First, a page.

His own lawyer confessed to wanting to punch him in the face sometimes.
The pharmaceutical executive apologized to investors he defrauded in a securities fraud conviction. He corresponded with journalists, ridiculing the personal appearance of one female reporter who asked him for an interview.
Martin Shkreli, the notorious "Pharma Bro" who raised the price of a potentially life-saving drug used by AIDS patients 5,000%, was sentenced Friday in a NY federal court to seven years for defrauding investors in two failed hedge funds. "I know right from wrong".
"I look back and I'm embarrassed and ashamed", he told the court. He said being behind bars is "both the most frightening experience of my life but also an opportunity for me to see a side of the world seldom seen or discussed". "I took down Martin Shkreli, with my shameful and disgraceful actions".
In the end, U.S. District Judge Kiyo Matsumoto gave him a sentence that fell well short of the 15 years prosecutors wanted but was a lot longer than the 18 months his lawyer asked for.
He was also fined $75,000 and received credit for the roughly six months he has been in prison. He was convicted in August of lying to his hedge fund investors and manipulating shares of a biotech company of his. He says his client has made his job more hard by his online outbursts, but he shouldn't be punished for that.
During his sentencing on Friday in Brooklyn federal court, Shkreli, 34, broke into tears and pleaded with the judge for leniency.
He continued: "She has great discretion as to the sentence she imposes; she could recognise that he is a first offender and give him modest time". And she quoted one piece of correspondence in which he wrote: "F-- the feds".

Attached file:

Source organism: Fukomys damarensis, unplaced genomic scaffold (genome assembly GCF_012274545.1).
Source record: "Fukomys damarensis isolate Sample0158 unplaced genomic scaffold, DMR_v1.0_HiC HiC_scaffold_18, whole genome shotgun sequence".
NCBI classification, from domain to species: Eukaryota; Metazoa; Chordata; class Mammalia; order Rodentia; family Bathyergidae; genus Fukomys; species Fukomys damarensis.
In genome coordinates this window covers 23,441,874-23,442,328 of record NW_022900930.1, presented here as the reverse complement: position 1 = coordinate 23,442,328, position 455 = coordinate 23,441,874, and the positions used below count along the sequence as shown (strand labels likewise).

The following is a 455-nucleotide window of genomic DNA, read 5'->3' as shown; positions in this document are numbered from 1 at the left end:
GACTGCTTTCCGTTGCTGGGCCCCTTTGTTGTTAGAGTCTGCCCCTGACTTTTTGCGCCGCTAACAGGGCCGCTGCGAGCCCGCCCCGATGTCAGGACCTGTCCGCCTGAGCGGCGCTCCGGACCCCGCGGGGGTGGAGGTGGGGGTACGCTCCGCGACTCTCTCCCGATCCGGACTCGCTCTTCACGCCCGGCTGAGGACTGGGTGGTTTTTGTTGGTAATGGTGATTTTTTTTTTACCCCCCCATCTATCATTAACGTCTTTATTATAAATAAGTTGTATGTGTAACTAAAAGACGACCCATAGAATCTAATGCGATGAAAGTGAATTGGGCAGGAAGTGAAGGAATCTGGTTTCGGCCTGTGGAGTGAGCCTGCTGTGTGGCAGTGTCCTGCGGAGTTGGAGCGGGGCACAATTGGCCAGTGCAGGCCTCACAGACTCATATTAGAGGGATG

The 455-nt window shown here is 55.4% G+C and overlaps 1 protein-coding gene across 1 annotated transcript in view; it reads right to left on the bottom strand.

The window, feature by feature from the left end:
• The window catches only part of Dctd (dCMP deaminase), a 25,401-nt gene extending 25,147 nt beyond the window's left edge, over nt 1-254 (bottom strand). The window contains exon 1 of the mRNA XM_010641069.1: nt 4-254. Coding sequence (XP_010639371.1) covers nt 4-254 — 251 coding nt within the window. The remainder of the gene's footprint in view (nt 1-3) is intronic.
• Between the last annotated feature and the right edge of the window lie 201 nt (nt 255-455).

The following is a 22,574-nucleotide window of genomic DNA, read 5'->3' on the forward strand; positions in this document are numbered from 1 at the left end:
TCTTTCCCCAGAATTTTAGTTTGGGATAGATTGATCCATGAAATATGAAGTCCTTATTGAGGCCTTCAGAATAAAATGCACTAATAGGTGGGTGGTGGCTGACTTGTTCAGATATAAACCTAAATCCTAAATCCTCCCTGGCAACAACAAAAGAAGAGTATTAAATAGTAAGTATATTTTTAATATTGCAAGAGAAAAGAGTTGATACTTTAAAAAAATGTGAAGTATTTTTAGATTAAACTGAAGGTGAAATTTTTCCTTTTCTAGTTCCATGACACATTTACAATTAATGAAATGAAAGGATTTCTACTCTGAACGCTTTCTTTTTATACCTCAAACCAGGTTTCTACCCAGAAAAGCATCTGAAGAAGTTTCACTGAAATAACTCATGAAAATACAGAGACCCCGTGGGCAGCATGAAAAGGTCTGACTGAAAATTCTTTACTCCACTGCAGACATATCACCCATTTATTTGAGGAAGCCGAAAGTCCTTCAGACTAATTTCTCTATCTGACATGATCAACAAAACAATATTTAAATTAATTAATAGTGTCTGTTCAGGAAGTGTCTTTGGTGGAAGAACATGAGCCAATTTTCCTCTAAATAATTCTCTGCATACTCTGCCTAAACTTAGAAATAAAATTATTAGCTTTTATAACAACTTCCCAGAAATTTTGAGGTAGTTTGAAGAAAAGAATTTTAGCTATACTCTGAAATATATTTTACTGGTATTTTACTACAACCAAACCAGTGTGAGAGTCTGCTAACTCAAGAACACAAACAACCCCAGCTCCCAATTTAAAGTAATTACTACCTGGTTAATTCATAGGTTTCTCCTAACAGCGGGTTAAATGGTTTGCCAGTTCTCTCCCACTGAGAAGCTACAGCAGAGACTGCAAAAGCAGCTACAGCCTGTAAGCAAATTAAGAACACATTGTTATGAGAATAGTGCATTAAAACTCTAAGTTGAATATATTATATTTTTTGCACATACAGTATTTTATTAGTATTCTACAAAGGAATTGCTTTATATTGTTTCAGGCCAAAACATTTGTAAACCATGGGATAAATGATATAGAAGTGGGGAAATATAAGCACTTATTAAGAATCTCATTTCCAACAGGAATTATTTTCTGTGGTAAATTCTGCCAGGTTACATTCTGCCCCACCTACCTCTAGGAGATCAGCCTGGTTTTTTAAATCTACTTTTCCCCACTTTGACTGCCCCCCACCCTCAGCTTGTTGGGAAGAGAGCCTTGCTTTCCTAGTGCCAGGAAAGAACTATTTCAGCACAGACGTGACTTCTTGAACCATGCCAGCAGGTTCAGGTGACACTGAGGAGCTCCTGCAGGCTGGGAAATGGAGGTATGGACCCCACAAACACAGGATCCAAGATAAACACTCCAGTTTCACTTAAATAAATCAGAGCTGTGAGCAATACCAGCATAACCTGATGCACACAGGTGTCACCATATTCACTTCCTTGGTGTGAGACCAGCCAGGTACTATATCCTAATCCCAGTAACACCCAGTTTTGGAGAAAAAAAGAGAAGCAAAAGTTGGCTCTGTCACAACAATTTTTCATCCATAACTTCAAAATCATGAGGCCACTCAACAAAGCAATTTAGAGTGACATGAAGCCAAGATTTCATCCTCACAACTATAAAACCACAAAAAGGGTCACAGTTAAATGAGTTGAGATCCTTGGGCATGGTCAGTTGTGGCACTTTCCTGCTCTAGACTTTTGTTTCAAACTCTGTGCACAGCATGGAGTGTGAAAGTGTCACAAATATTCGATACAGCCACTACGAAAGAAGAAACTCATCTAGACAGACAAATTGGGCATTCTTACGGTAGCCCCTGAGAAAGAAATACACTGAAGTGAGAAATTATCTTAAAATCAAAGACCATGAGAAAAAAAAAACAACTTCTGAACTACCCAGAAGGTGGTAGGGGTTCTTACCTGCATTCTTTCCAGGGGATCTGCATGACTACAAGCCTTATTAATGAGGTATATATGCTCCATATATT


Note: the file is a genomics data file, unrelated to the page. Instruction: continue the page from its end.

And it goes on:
Judge Matsumoto rejected the argument and on Monday ordered Shkreli to forfeit almost $7.4 million in assets.
In a sentencing memorandum for Shkreli last month, defense attorney Benjamin Brafman used character references written by Shkreli's friends and family to paint his client as a complex and altruistic, if impulsive and social media-obsessed savant.
"It's like the kids today who hit send before they really understand what they texted", Brafman said.
Prosecutors have painted a more sinister view, however, of Shkreli's activities. "He's not a teenager who just needs some mentoring".
Shkreli is best known for a 2015 price-gouging scandal involving a decades-old drug that his company acquired.
Shkreli seemed to treat the case like a big joke. "Will pay $5,000 per hair obtained from Hillary Clinton", he said.
Shkreli had been free on bail until a judge jailed him for offering a $5,000 bounty to anyone who could get a lock of Hillary Clinton's hair previous year.
The price hike sparked a public backlash that landed him on Capitol Hill, testifying about drug prices. And she noted that Shkreli's family and friends "state, nearly universally, that he is kind and misunderstood" and willing to help others in need.
Emphasizing this lack of remorse, the government noted how Shkreli replied in an email from jail to an acquaintance who suggested he apologize "for being a dick".
Some of the letters sent to the court on his behalf were as quirky as the defendant himself. One woman described how she became an avid follower of Shkreli's social media commentary about science, the pharmaceutical industry, but mostly, about himself.